The FonixCrypter ransomware development team announced today on Twitter that they have deleted the ransomware source code and intend to shut it down.
As a gesture of goodwill to previous victims, the FonixCrypter gang has released a package containing a decryption tool, instructions, and ransomware master key.
These files can be used by infected users to decrypt and recover their files for free, without having to pay a ransom.
Fonix Ransomware Master RSA Key (Spub.key & Spriv.key) and Sample Decryptor: #Fonix #ransomware #XINOF #FonixCrypter #close_project #hack #Malware #raas #ransomware_as_a_servicehttps://t.co/JcijzvOKvf
- fnx (@ fnx67482837) -
Allan Liska, a security researcher, tested the decryptor and confirmed that the FonixCrypter application, instructions and master key work as the criminals report.
"The decryption key provided by the hackers behind the Fonix ransomware seems to be legitimate, I think it requires each file to be decrypted separately." said Liska on ZDNet.
"The important thing is that they released the master key, which enables someone to create a much better decryption tool," he added.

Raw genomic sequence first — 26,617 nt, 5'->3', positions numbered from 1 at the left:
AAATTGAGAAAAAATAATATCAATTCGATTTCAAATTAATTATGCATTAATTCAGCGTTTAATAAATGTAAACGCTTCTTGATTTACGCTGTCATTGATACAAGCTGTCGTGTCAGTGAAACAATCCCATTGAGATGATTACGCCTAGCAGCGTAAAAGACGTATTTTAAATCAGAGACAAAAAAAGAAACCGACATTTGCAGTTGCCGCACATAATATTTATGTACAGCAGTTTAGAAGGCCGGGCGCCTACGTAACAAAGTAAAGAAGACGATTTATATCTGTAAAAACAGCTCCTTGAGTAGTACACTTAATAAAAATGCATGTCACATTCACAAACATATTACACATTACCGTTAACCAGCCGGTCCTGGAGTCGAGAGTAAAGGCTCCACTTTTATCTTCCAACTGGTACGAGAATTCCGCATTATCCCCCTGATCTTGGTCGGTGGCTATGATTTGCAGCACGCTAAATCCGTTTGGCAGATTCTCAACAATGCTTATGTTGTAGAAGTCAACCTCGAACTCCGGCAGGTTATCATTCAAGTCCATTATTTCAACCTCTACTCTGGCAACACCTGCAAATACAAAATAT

A better cryptographer is currently in Emsisoft projects and is expected to be released next week, said Michael Gillespie, an Emsisoft security researcher.
Users are advised to wait for the Emsisoft decoder instead of using the FonixCrypter developer decryptor. No one can be sure if it contains backdoors.
The FonixCrypter ransomware gang has been active since at least June 2020, according to Andrew Ivanov, a Russian security researcher who has been following ransomware issues on his personal blog for the past four years.
Ivanov's blog post about FonixCrypter presents a history of constant updates to FonixCrypt code, with at least seven different FonixCrypt variants released last year.